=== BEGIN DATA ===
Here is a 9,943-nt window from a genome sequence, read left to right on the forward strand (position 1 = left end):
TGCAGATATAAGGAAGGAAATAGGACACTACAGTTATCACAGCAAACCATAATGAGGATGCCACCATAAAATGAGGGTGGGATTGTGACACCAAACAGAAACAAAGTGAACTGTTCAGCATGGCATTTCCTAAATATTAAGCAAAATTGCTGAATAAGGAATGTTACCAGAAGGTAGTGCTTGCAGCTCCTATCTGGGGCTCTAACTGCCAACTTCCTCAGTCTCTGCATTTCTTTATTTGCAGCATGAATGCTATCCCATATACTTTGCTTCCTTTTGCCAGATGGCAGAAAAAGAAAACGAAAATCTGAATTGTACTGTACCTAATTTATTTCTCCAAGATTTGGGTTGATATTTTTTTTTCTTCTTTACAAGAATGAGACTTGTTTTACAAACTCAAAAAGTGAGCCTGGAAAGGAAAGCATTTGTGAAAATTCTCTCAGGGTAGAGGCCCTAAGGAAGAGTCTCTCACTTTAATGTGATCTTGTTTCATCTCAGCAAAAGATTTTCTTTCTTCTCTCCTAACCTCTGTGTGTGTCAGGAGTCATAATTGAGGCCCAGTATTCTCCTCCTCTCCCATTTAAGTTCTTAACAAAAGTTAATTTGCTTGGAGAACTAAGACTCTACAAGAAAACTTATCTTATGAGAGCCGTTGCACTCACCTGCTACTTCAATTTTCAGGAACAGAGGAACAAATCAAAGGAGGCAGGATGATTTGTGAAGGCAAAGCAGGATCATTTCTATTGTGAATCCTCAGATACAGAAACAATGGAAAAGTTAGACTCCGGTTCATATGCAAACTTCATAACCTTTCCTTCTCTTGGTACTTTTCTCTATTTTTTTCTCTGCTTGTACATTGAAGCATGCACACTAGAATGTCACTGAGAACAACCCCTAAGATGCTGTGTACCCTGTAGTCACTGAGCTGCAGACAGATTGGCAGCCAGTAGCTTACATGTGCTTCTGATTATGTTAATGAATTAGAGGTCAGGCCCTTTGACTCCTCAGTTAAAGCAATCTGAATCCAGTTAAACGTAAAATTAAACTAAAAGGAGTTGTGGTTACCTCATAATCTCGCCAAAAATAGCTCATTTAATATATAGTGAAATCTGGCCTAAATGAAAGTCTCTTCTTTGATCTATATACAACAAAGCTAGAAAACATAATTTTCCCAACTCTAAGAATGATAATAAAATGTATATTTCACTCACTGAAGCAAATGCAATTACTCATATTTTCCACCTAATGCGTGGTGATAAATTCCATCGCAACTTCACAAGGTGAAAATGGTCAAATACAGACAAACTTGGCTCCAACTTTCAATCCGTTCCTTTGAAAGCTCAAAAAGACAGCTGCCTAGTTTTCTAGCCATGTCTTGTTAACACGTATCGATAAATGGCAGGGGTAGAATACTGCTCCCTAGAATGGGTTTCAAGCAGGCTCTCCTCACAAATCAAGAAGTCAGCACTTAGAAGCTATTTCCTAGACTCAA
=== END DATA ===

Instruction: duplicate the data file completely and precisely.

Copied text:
Here is a 9,943-nt window from a genome sequence, read left to right on the forward strand (position 1 = left end):
TGCAGATATAAGGAAGGAAATAGGACACTACAGTTATCACAGCAAACCATAATGAGGATGCCACCATAAAATGAGGGTGGGATTGTGACACCAAACAGAAACAAAGTGAACTGTTCAGCATGGCATTTCCTAAATATTAAGCAAAATTGCTGAATAAGGAATGTTACCAGAAGGTAGTGCTTGCAGCTCCTATCTGGGGCTCTAACTGCCAACTTCCTCAGTCTCTGCATTTCTTTATTTGCAGCATGAATGCTATCCCATATACTTTGCTTCCTTTTGCCAGATGGCAGAAAAAGAAAACGAAAATCTGAATTGTACTGTACCTAATTTATTTCTCCAAGATTTGGGTTGATATTTTTTTTTCTTCTTTACAAGAATGAGACTTGTTTTACAAACTCAAAAAGTGAGCCTGGAAAGGAAAGCATTTGTGAAAATTCTCTCAGGGTAGAGGCCCTAAGGAAGAGTCTCTCACTTTAATGTGATCTTGTTTCATCTCAGCAAAAGATTTTCTTTCTTCTCTCCTAACCTCTGTGTGTGTCAGGAGTCATAATTGAGGCCCAGTATTCTCCTCCTCTCCCATTTAAGTTCTTAACAAAAGTTAATTTGCTTGGAGAACTAAGACTCTACAAGAAAACTTATCTTATGAGAGCCGTTGCACTCACCTGCTACTTCAATTTTCAGGAACAGAGGAACAAATCAAAGGAGGCAGGATGATTTGTGAAGGCAAAGCAGGATCATTTCTATTGTGAATCCTCAGATACAGAAACAATGGAAAAGTTAGACTCCGGTTCATATGCAAACTTCATAACCTTTCCTTCTCTTGGTACTTTTCTCTATTTTTTTCTCTGCTTGTACATTGAAGCATGCACACTAGAATGTCACTGAGAACAACCCCTAAGATGCTGTGTACCCTGTAGTCACTGAGCTGCAGACAGATTGGCAGCCAGTAGCTTACATGTGCTTCTGATTATGTTAATGAATTAGAGGTCAGGCCCTTTGACTCCTCAGTTAAAGCAATCTGAATCCAGTTAAACGTAAAATTAAACTAAAAGGAGTTGTGGTTACCTCATAATCTCGCCAAAAATAGCTCATTTAATATATAGTGAAATCTGGCCTAAATGAAAGTCTCTTCTTTGATCTATATACAACAAAGCTAGAAAACATAATTTTCCCAACTCTAAGAATGATAATAAAATGTATATTTCACTCACTGAAGCAAATGCAATTACTCATATTTTCCACCTAATGCGTGGTGATAAATTCCATCGCAACTTCACAAGGTGAAAATGGTCAAATACAGACAAACTTGGCTCCAACTTTCAATCCGTTCCTTTGAAAGCTCAAAAAGACAGCTGCCTAGTTTTCTAGCCATGTCTTGTTAACACGTATCGATAAATGGCAGGGGTAGAATACTGCTCCCTAGAATGGGTTTCAAGCAGGCTCTCCTCACAAATCAAGAAGTCAGCACTTAGAAGCTATTTCCTAGACTCAA